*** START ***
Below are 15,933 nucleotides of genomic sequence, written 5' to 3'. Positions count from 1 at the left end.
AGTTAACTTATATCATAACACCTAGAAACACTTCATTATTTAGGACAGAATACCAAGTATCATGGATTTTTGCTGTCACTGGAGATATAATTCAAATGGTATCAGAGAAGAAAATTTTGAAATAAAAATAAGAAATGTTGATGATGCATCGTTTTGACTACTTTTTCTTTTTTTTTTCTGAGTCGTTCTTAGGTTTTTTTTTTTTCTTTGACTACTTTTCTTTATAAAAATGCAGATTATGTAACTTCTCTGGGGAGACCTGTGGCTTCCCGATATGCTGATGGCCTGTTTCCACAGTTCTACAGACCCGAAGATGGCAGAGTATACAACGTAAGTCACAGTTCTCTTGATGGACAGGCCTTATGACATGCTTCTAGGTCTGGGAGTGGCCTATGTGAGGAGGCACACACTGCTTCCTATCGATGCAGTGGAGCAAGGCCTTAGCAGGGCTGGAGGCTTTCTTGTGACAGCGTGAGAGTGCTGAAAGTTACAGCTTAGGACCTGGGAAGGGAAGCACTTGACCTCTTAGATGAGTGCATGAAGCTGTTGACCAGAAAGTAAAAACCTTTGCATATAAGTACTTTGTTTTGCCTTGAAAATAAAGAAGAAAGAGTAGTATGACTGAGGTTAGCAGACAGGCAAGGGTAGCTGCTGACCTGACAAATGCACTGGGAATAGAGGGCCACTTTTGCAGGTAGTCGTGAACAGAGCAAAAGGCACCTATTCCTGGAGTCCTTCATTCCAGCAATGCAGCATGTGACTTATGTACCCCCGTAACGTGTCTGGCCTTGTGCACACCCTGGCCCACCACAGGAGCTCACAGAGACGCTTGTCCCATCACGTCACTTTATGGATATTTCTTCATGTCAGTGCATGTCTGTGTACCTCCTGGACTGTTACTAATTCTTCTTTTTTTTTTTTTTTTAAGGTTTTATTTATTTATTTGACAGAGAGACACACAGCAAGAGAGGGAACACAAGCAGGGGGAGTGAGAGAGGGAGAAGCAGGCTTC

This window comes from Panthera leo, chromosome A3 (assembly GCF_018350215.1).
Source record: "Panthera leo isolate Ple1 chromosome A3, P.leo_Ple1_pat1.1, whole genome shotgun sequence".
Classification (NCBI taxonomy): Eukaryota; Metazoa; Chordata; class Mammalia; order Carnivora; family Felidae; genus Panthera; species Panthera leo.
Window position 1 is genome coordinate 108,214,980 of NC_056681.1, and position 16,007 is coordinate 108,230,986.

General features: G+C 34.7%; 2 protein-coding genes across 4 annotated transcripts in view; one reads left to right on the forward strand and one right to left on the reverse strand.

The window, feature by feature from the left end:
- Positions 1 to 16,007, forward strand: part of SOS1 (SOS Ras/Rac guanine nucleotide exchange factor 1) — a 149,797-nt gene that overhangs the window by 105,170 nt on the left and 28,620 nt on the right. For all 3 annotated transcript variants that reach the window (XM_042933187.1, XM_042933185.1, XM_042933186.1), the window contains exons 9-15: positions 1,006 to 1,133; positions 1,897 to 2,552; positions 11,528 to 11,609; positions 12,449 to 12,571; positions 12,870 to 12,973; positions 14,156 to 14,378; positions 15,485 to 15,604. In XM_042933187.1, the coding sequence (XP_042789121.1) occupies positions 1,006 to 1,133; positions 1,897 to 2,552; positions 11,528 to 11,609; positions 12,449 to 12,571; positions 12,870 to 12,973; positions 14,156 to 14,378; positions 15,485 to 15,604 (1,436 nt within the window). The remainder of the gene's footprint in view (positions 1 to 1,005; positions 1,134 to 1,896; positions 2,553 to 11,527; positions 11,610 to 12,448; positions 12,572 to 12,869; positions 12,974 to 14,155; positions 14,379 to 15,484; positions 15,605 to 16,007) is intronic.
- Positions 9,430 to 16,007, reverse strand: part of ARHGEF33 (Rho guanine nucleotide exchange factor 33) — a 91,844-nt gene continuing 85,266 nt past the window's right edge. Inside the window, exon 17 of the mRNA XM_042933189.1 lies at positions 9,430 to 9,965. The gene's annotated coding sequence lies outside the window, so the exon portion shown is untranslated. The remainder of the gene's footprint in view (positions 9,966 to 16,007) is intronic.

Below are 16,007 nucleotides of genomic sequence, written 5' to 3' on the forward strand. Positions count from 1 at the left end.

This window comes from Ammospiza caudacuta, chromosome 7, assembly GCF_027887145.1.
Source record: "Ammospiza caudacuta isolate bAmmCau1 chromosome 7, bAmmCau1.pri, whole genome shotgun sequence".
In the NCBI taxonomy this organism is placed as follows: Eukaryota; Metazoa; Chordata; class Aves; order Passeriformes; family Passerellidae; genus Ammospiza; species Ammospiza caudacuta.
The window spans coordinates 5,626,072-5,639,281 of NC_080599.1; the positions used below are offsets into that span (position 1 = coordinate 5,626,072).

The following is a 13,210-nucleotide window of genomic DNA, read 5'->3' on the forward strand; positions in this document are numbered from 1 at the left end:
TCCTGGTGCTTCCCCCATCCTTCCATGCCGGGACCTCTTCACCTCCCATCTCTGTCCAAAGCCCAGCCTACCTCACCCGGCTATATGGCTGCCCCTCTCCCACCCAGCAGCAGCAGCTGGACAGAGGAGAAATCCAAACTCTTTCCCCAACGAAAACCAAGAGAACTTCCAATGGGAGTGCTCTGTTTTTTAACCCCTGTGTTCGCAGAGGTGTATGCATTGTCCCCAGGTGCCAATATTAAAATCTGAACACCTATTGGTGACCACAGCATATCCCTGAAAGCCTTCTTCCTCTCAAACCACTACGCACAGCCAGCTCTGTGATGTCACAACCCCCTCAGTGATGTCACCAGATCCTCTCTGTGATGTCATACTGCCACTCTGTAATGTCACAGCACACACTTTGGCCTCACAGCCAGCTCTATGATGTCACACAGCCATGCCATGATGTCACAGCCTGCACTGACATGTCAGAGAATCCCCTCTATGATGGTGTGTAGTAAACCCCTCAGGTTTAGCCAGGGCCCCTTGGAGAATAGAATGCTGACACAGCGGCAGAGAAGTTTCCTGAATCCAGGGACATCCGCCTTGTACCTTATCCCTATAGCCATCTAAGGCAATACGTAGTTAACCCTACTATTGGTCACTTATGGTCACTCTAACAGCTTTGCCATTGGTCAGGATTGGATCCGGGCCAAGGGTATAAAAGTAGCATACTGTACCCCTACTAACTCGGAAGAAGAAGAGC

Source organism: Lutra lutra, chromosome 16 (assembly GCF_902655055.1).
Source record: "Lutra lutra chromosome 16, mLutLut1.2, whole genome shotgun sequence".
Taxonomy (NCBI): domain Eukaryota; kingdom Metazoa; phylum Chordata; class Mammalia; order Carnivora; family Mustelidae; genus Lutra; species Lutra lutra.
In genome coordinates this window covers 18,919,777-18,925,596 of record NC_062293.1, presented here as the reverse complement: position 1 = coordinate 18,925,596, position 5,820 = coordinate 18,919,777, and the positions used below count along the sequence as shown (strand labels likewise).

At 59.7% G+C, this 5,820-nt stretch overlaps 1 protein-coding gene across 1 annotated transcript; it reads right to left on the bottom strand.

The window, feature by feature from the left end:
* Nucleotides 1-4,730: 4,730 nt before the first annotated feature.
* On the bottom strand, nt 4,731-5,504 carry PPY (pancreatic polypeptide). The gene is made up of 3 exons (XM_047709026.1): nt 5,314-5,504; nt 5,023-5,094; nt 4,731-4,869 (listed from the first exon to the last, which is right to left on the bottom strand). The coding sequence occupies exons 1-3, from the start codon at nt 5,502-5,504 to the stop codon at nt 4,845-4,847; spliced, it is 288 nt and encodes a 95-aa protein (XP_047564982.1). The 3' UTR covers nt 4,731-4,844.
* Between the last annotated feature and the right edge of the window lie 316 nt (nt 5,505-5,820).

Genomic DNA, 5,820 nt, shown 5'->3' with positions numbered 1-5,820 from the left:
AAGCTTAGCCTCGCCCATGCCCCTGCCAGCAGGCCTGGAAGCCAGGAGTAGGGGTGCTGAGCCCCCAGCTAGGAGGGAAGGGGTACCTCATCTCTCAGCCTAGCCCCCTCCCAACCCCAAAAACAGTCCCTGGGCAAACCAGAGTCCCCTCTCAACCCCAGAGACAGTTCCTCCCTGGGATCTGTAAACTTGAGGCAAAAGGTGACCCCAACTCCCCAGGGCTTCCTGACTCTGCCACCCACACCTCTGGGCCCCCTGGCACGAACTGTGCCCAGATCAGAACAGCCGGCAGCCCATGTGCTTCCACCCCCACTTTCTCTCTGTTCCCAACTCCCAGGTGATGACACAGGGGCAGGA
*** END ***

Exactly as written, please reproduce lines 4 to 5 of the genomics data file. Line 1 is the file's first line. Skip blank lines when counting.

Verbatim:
Source record: "Panthera leo isolate Ple1 chromosome A3, P.leo_Ple1_pat1.1, whole genome shotgun sequence".
Classification (NCBI taxonomy): Eukaryota; Metazoa; Chordata; class Mammalia; order Carnivora; family Felidae; genus Panthera; species Panthera leo.